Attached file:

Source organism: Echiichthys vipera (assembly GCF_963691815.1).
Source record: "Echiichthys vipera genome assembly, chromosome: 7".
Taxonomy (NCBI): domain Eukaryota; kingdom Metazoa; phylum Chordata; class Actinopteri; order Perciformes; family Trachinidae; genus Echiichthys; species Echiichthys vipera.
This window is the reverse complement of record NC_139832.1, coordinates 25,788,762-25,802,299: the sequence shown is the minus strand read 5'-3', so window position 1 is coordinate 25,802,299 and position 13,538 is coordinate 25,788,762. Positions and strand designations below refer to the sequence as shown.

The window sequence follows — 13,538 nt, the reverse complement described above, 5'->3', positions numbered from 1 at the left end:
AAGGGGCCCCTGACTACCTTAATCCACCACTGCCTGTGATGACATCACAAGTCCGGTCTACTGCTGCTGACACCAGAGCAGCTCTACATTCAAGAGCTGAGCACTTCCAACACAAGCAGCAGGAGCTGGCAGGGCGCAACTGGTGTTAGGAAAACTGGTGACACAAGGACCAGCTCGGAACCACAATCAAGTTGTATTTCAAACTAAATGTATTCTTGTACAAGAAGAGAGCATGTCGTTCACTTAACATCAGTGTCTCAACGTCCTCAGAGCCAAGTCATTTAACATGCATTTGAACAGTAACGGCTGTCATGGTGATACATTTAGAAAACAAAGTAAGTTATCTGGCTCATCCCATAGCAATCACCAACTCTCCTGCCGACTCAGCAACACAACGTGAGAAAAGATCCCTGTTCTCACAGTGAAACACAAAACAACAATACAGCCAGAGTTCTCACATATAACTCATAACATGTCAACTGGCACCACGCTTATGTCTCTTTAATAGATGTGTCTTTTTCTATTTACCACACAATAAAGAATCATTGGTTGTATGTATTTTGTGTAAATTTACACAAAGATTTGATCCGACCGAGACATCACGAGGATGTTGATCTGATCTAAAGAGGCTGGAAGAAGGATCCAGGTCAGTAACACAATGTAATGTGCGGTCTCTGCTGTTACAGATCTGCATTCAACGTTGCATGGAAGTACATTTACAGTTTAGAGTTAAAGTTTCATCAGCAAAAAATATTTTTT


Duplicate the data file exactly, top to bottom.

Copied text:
Source organism: Echiichthys vipera (assembly GCF_963691815.1).
Source record: "Echiichthys vipera genome assembly, chromosome: 7".
Taxonomy (NCBI): domain Eukaryota; kingdom Metazoa; phylum Chordata; class Actinopteri; order Perciformes; family Trachinidae; genus Echiichthys; species Echiichthys vipera.
This window is the reverse complement of record NC_139832.1, coordinates 25,788,762-25,802,299: the sequence shown is the minus strand read 5'-3', so window position 1 is coordinate 25,802,299 and position 13,538 is coordinate 25,788,762. Positions and strand designations below refer to the sequence as shown.

The window sequence follows — 13,538 nt, the reverse complement described above, 5'->3', positions numbered from 1 at the left end:
AAGGGGCCCCTGACTACCTTAATCCACCACTGCCTGTGATGACATCACAAGTCCGGTCTACTGCTGCTGACACCAGAGCAGCTCTACATTCAAGAGCTGAGCACTTCCAACACAAGCAGCAGGAGCTGGCAGGGCGCAACTGGTGTTAGGAAAACTGGTGACACAAGGACCAGCTCGGAACCACAATCAAGTTGTATTTCAAACTAAATGTATTCTTGTACAAGAAGAGAGCATGTCGTTCACTTAACATCAGTGTCTCAACGTCCTCAGAGCCAAGTCATTTAACATGCATTTGAACAGTAACGGCTGTCATGGTGATACATTTAGAAAACAAAGTAAGTTATCTGGCTCATCCCATAGCAATCACCAACTCTCCTGCCGACTCAGCAACACAACGTGAGAAAAGATCCCTGTTCTCACAGTGAAACACAAAACAACAATACAGCCAGAGTTCTCACATATAACTCATAACATGTCAACTGGCACCACGCTTATGTCTCTTTAATAGATGTGTCTTTTTCTATTTACCACACAATAAAGAATCATTGGTTGTATGTATTTTGTGTAAATTTACACAAAGATTTGATCCGACCGAGACATCACGAGGATGTTGATCTGATCTAAAGAGGCTGGAAGAAGGATCCAGGTCAGTAACACAATGTAATGTGCGGTCTCTGCTGTTACAGATCTGCATTCAACGTTGCATGGAAGTACATTTACAGTTTAGAGTTAAAGTTTCATCAGCAAAAAATATTTTTT